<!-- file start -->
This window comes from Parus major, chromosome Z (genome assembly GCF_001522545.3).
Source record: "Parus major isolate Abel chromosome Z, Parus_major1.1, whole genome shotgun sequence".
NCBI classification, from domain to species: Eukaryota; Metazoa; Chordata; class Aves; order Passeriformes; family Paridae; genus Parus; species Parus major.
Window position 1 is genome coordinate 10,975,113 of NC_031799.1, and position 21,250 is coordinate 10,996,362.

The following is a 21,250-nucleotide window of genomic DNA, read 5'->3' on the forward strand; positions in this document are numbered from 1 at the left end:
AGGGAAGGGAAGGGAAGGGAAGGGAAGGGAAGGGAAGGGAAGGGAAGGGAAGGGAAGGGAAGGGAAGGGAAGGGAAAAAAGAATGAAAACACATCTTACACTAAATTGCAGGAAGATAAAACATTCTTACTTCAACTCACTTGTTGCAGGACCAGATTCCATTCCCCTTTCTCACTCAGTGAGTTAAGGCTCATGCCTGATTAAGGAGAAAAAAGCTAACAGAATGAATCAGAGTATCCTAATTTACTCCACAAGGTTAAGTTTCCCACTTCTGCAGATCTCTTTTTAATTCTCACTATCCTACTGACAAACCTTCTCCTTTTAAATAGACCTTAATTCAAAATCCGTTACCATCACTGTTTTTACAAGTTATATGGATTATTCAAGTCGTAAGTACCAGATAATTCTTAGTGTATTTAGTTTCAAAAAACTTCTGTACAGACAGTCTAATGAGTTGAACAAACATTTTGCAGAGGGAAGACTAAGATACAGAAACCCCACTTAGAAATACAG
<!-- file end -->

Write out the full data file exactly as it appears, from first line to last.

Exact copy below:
This window comes from Parus major, chromosome Z (genome assembly GCF_001522545.3).
Source record: "Parus major isolate Abel chromosome Z, Parus_major1.1, whole genome shotgun sequence".
NCBI classification, from domain to species: Eukaryota; Metazoa; Chordata; class Aves; order Passeriformes; family Paridae; genus Parus; species Parus major.
Window position 1 is genome coordinate 10,975,113 of NC_031799.1, and position 21,250 is coordinate 10,996,362.

The following is a 21,250-nucleotide window of genomic DNA, read 5'->3' on the forward strand; positions in this document are numbered from 1 at the left end:
AGGGAAGGGAAGGGAAGGGAAGGGAAGGGAAGGGAAGGGAAGGGAAGGGAAGGGAAGGGAAGGGAAGGGAAGGGAAAAAAGAATGAAAACACATCTTACACTAAATTGCAGGAAGATAAAACATTCTTACTTCAACTCACTTGTTGCAGGACCAGATTCCATTCCCCTTTCTCACTCAGTGAGTTAAGGCTCATGCCTGATTAAGGAGAAAAAAGCTAACAGAATGAATCAGAGTATCCTAATTTACTCCACAAGGTTAAGTTTCCCACTTCTGCAGATCTCTTTTTAATTCTCACTATCCTACTGACAAACCTTCTCCTTTTAAATAGACCTTAATTCAAAATCCGTTACCATCACTGTTTTTACAAGTTATATGGATTATTCAAGTCGTAAGTACCAGATAATTCTTAGTGTATTTAGTTTCAAAAAACTTCTGTACAGACAGTCTAATGAGTTGAACAAACATTTTGCAGAGGGAAGACTAAGATACAGAAACCCCACTTAGAAATACAG